Farm Collector

SOOT IN THE FLUES

Hey Folks, it’s Spring! Isn’t that great? Come on, roll
those engines out of the shed, get them steamed up betch a some of
you have done that already. I know you’re all excited and eager
for the upcoming show season. Don’t blame you a bitjust
don’t forget to contact me with the stories and going-onswe are
all interested in passing any new information and all those little
tidbits that make the reunions so pleasant and interesting.

I love the stories from the Well-springs of Wisdom by Ralph L.
Woods and I believe you like to share them with methis one is
called Positive Thinking… Some years ago two competing salesmen
for shoe manufacturers arrived simultaneously in Africa to develop
markets for their companies. Both men headed for the unexploited
interior. After a few weeks one of the salesmen cabled his company
that he was returning home on the next boat because of the lack of
sales opportunities since the natives did not wear shoes.

The other salesman at about the same time sent off this terse
cable to his company: ‘Send quick millions of pairs of shoes
all sizes, colors, styles because the natives here have no
shoes.’ (It’s all the way you look at it, isn’t
it?).

And now on to the better parts of the column as we peek into the
communications from the Iron Men Album Family…

HOMER D. RUFENER, Route 2, Box 157, Sardis, Ohio 43946 sends a
welcome comment in his short letter: ‘Your magazine is the most
prized magazine in the house; next is the Gas Engine Magazine, to
which I am a current subscriber. I’ve read the ones we have
through and through countless times. The stories are very
interesting, informative and sometimes, very funny. Most of all,
it’s entertaining! I am rather young, but can relate somehow to
the stories the writers tell. The writers are one of a kind, each
of them; because they are people, just like everyone else!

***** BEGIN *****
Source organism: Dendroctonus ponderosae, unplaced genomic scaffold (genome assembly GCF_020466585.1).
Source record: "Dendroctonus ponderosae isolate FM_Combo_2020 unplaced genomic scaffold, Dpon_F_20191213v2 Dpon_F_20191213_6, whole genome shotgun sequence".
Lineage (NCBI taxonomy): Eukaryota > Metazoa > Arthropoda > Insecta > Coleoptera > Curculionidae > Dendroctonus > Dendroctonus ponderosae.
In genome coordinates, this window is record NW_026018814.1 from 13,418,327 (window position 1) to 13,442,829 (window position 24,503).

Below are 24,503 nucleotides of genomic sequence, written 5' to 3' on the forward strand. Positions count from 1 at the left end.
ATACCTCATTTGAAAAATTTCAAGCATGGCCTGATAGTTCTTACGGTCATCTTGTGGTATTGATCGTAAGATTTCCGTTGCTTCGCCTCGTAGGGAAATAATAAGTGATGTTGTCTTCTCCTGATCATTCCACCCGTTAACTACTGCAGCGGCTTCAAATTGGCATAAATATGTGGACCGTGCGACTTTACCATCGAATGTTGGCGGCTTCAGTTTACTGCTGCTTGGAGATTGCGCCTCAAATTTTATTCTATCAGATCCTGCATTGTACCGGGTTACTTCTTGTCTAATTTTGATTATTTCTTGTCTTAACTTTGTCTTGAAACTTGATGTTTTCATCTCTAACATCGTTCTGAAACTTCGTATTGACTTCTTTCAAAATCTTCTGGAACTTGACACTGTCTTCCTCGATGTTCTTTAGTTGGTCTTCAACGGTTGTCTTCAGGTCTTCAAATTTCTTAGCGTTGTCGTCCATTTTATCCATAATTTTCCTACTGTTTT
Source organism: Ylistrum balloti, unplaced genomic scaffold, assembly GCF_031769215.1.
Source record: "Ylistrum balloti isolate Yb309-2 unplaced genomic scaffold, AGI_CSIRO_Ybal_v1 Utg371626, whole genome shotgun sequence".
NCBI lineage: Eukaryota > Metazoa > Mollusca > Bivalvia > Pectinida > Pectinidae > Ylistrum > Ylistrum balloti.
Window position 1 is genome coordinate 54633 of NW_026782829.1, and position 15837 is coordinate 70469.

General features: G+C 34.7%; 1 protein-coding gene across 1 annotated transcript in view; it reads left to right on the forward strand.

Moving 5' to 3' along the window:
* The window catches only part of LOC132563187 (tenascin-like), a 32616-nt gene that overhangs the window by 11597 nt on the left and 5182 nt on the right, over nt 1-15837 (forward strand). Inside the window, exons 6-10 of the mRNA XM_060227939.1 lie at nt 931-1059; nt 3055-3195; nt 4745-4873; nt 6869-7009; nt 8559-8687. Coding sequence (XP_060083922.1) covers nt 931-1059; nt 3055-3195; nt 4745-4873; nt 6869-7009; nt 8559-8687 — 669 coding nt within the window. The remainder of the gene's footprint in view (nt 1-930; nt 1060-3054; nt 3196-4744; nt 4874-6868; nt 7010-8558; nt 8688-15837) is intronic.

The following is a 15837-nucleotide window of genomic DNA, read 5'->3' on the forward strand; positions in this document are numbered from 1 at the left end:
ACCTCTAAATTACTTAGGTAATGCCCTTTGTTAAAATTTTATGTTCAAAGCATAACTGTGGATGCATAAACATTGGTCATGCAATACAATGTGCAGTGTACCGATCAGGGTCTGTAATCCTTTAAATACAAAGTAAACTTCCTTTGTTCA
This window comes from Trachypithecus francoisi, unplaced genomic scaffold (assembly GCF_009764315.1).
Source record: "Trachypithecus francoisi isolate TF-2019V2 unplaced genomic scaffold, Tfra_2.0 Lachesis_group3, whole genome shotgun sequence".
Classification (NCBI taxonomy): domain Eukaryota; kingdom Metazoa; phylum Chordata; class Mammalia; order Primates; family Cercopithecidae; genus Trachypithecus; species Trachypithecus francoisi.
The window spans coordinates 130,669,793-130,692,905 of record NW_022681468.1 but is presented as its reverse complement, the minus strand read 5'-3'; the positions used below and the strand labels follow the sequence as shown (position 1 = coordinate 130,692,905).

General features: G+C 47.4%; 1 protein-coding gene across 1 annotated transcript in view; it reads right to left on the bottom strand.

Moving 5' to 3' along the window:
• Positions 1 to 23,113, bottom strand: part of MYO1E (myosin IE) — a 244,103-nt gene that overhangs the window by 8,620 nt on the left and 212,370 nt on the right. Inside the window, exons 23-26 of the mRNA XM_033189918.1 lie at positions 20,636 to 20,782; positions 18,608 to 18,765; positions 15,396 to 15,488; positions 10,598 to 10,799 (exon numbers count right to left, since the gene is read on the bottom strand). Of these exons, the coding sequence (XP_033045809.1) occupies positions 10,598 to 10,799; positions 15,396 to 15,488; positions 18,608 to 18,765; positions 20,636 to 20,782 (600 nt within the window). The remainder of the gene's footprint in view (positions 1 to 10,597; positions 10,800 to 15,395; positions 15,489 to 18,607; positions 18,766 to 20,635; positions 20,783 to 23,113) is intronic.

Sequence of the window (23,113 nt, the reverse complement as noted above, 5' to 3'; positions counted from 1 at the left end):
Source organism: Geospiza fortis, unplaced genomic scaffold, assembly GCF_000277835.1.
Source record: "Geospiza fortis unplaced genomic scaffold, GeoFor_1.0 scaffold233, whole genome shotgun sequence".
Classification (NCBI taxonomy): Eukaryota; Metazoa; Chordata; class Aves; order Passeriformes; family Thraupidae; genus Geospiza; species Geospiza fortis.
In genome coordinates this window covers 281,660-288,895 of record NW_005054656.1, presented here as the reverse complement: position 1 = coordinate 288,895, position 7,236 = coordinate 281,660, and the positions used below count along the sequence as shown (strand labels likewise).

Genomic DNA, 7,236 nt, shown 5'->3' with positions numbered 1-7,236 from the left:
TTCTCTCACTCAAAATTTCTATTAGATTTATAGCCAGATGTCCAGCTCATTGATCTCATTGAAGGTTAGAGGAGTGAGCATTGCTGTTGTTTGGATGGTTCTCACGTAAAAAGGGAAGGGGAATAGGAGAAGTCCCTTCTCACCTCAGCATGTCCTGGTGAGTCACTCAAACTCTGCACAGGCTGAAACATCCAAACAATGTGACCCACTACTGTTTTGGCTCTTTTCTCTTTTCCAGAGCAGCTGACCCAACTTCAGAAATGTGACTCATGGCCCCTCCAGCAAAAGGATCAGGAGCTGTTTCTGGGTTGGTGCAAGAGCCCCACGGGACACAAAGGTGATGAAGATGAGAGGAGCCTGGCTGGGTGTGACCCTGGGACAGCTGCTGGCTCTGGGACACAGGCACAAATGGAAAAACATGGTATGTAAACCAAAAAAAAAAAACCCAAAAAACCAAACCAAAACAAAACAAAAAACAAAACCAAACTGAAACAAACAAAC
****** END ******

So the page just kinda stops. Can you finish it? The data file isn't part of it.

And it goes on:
Here’s wishing you good luck, and hope the magazine will
continue indefinitely!’ (Thanks Homer, glad to hear those good
words).

Some information on a retired locomotive that has been put to
work again comes from H. J. BERNY, 209 W. Sprague, Edinburg, Texas
78539: ‘I am sending some news about an old steam engine
returning to work. This took place in Huntington, West Virginia.
This locomotive was retired 28 years ago when diesels took over the
nation’s rails, but recently began hauling coal cars three days
a week on the 100-mile run between Huntington and Hinton. The test
runs are the final step in a locomotive-design project that
government and industry officials say could make the country more
energy-independent and help put unemployed miners back to work.

‘There will be a 30-day test program to give the engineers
the answers they need for the final designs of the ACE 3000
according to the officials of American Coal Enterprises’.

‘Rowland’s Lebanon, N. J. company is designing a
coal-fired locomotive that it claims will meet environmental
standards and be far more energy-efficient than coal-burning
engines of the past’.

‘Train buffs lined the tracks recently as old Engine 614,
puffing proudy and showing a new coat of paint, chugged across West
Virginia in its inaugural run’.

‘Rowland said he anticipates that his company’s new
steam locomotive will cost about $1.7 million, compared with
approximately $1 million for oil-burning diesels. He claimed they
will cost more but the railroads will save money in the long run
because they will be cheaper to operate, primarily because they
will be using a fuel that is six times cheaper.’

A letter requesting help comes from DAVID SCHERGER, Route 2, Box
66A1, Rogers, Arkansas 72756: ‘I am working with a Worldwide
Evangelistic Crusade missionary who is setting up a steam-powered
sawmill in Zaire, Africa for the purpose of building a Bible
school. We are looking for the following equipment: 40-50 HP engine
and boiler, 15-20 HP engine, planer, rip saw, swing type cut-off
saw, cradle type buzz saw, Donkey engine and shingle saw. If you
can furnish any information concerning these items I would very
much appreciate it. We are not looking for unusual or collectable
equipment, but just good, solid production equipment.’

ALEAS W. SIMONIS, 30 Maple Road, Rosholt, Wisconsin 54473 sends
this photo of his 28.80 Case steamer. ‘My brother, Davey
Simo-nis bought it new in 1920 and it is in nice running order yet.
I also have the separator 36′.’ (Nice picture, Aleas).
‘I would like to add to the column of ‘Asked and
Answered’ in Jan-Feb I.M.A.’ says ANDREW L. MICHELS, 302
Highland Avenue, Plenty wood, Montana 59254. ‘Take an acetylene
torch, cut the flue as close to the flue sheet as possible. Remove
the end any way that will not damage the flue wheel. Remove only
old flues, then replace them, then take the other and do the same.
The type of expander shown is good and a good mechanic can make
out. A roller type expander can be driven by a’ drill with an
easily constructed drive. To bead the flue take a 5/16′ bolt or
stock. Do not have more than 5/16′ protrude from tube sheet,
then go to your friendly service station and borrow or rent his